I was nine when I went on my first diet.

My Auntie Paula (who was actually my Mum’s cousin, so does that even make her an Aunt?) announced her engagement to some bloke called Dave in the Spring of 1993.

Auntie Paula lived just up the road, but I’d never met her. I kinda knew her sister, Auntie Sandra, because she was a dinner lady at school and she’d come round and peel our oranges for us if we got stuck on the tough skin.

So it was quite the surprise when Auntie Paula phoned our house one day and asked Mum if I’d like to be a Bridesmaid.

I wasn’t exactly a girly-girl who fantasised about these things, but I’d never been a Bridesmaid and it felt like a rite of passage so heck yes, I wanted to be a Bridesmaid! I was well aware that I was nine years old, and with puberty on the horizon, my days of being a Cute Bridesmaid were numbered.

A few weeks later, on the walk into school, Mum and I were talking about the wedding and how fun it was going to be to be a Bridesmaid. I’d get a dress! A dusky pink one! I’d get a posey of flowers! I’d get silky ballet slippers! Unfortunately I’d not long had my hair cut off, into a chin length bob, so we agreed that I’d have to start growing it right now, if i wanted to wear it in a nice pretty style, like a bun or French plait.

Then just one more thing. Just one little idea to really top everything off. What if I cut down a little bit on the sweets and cakes? It wouldn’t need to be much. Just a bit. After all, this is a really big day and we all just want to look our best in our nice outfits and photos, don’t we? Mum would be doing it too. It’s something us girls could do together. And, besides, if I keep walking to school like this, and go outside more often over the Summer, it really wouldn’t be a big change at all.

How about we make it like a game, and add an incentive?

For every pound lost, I would be paid a pound in money.

If I lost a stone, well there’s fourteen pounds in a stone. Fourteen shiny gold little coins, all for me. That’s a new Barbie and new Barbie’s were the only thing that really mattered to me, especially as I’d not long had my birthday and Christmas was still a great number of months away.

Well. Okay, on that basis, why not? I’ll do my best. After all, I just want everyone to proud of me and like me. As a shy kid, the last thing I ever wanted to do was let anyone down, or get in trouble. Especially not on the biggest day of someone’s life. Scott and Charlene in Neighbours didn’t have pudgy, embarrassing, bridesmaids, did they?

And just like that, with very little thought, I stopped eating sweets, cakes or anything that Mum’s Slimming World magazines said were BAD FOODS. Instead, I ate a lot of apples. Apples – crunchy and sweet – like nature’s biscuit!

After a few weeks I discovered that, whilst I was at it, I may as well also stop eating the sandwiches and pots of yoghurt that were in my lunchbox. It made sense. Why bother with that extra bad stuff when an apple would do just fine. I’d just hide them at the bottom of my lunchbox, until we were allowed to go out and play, then discreetly, and swiftly, slide them into the big rubbish bin on my way out. I’d never been so agile and skilled at anything before, I impressed myself with these sneaky feats!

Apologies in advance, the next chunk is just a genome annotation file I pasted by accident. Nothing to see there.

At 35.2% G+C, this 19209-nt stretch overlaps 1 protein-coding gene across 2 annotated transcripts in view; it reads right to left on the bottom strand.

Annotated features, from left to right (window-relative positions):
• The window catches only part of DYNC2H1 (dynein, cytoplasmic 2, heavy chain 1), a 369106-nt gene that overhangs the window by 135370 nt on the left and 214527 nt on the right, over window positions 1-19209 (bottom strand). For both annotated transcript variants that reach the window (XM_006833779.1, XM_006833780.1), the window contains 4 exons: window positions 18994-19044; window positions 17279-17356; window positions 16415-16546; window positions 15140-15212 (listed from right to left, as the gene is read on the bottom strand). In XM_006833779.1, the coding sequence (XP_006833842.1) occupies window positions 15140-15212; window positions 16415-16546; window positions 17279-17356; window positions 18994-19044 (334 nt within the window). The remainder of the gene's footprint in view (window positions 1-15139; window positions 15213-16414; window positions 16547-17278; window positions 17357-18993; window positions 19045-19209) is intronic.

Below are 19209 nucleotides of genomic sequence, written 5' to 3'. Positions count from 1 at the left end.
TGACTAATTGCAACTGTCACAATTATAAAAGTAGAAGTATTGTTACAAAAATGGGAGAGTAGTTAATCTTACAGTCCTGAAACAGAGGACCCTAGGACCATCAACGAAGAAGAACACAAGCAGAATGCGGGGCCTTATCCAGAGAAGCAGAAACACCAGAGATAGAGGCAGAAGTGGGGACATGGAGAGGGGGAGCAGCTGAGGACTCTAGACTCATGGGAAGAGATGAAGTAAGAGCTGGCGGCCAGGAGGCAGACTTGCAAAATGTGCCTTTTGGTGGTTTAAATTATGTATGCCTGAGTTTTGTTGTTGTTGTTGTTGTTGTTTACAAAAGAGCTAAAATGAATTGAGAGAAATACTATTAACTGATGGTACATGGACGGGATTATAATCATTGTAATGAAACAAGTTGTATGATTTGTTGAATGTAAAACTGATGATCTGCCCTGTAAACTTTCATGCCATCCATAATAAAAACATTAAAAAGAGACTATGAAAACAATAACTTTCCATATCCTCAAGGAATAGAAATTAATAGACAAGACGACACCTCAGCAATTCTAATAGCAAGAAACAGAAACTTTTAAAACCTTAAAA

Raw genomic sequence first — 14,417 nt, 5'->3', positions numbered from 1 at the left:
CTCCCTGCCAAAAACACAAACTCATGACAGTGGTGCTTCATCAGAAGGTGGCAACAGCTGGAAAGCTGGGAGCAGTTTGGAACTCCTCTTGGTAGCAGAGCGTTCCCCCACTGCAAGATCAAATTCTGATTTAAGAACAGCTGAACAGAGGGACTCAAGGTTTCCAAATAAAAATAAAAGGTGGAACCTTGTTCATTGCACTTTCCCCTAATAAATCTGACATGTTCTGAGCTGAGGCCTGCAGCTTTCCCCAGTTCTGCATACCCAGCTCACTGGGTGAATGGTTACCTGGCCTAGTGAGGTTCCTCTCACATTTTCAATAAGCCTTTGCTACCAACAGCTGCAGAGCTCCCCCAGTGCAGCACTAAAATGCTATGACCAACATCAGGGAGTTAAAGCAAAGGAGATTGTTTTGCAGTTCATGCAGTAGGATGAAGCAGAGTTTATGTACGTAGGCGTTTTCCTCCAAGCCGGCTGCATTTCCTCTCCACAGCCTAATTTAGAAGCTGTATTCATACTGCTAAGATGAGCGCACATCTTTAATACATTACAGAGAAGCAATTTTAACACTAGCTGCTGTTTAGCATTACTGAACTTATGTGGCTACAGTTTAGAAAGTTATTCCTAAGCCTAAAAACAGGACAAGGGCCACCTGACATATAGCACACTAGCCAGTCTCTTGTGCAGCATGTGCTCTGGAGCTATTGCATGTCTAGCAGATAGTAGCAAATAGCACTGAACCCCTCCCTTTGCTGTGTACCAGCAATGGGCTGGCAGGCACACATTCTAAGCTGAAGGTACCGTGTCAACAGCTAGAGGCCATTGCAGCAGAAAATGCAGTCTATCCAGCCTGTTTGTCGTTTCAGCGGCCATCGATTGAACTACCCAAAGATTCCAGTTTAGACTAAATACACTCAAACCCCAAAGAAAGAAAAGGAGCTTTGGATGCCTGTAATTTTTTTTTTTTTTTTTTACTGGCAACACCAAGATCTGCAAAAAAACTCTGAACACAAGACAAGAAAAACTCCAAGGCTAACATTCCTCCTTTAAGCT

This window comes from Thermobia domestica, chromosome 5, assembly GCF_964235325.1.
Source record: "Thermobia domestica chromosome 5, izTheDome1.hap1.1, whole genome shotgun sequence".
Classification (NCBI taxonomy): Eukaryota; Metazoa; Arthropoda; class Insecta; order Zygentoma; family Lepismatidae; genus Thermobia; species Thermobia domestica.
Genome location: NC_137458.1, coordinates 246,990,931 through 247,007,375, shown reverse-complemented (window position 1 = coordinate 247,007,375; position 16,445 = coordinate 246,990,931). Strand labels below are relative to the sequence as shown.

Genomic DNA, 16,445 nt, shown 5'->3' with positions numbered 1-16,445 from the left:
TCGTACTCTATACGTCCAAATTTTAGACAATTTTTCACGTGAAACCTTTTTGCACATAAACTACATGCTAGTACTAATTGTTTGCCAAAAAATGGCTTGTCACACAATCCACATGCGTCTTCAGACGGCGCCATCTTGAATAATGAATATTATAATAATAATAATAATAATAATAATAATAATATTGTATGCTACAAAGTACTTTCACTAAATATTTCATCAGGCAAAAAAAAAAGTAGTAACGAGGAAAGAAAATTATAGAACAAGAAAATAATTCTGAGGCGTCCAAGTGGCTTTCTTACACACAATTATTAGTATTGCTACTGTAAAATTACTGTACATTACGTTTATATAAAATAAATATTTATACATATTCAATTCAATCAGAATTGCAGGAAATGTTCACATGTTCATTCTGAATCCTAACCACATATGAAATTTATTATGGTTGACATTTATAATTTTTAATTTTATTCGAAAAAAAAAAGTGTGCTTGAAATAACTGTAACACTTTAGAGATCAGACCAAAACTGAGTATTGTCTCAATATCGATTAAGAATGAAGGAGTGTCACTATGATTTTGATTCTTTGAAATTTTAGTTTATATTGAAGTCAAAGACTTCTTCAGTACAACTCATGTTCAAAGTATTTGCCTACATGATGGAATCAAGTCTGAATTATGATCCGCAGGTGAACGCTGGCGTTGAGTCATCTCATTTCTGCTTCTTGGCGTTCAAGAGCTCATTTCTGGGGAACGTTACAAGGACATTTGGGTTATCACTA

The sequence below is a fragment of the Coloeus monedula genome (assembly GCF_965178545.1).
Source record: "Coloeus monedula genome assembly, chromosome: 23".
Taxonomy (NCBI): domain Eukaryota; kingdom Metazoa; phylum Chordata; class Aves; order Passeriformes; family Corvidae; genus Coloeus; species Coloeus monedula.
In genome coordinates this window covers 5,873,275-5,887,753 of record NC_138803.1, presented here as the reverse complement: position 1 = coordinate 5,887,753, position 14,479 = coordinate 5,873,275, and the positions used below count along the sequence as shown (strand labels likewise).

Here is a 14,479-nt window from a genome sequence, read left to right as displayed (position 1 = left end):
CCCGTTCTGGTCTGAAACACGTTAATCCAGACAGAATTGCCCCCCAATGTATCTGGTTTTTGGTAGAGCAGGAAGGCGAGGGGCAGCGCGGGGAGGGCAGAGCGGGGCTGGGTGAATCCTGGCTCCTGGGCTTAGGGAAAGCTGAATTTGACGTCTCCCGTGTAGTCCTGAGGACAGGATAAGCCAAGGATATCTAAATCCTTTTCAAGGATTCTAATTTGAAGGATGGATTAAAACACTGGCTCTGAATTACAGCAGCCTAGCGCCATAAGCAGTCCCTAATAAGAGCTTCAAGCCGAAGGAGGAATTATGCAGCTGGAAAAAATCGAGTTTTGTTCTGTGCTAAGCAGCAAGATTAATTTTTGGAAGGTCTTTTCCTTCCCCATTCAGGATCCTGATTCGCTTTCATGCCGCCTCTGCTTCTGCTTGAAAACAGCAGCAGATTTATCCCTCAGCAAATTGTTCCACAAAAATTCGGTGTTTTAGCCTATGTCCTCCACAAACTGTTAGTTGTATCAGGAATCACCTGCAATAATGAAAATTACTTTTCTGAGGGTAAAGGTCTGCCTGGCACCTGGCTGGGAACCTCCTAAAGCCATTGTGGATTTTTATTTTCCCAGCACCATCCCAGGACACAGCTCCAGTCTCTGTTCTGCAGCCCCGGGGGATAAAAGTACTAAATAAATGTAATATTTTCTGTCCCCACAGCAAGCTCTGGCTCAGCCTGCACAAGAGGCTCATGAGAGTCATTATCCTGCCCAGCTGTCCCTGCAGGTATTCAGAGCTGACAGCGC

You know, I’d like to make a song and dance about hunger pains and obsessively thinking about food, the trauma, and memories of tracking my weight but I can’t remember any of it. It was that easy, that insignificant, such a natural state for my mind to click into. My mum was endlessly on a diet, she had been my whole life, and so that was just what living was about. There was no need to make a fuss about it. That it would become my existence, also, just felt inevitable.

Sure enough, eight weeks later, that stone was gone and I was in Toys R Us picking out my new Barbie.

It felt pretty cool. My little brother was really pissed off and upset that I was allowed something and he wasn’t. My Mum just said that I’d worked really hard at something and I’d earned it, but never said more. I liked having this little secret between us. The Grown Ups Diet Club. No boys allowed!

On that September Wedding day I wore the dusky pink dress, held my bouquet, and had grown my hair just long enough to get that French plait.

In the photos I looked like a normal kid. I wasn’t thin. I wasn’t fat. I was just normal.

Everyone said that it was such a shame that one of my front teeth fell out the week before the wedding, leaving a gappy grin in all of the photos. Such a pity. Nevermind.

It seems no matter how hard you try to be the perfect version of yourself, you’ll never please everyone.

I often wonder whether if I ate less apples, and more cake, in those previous months, would the tooth have made it to the day?


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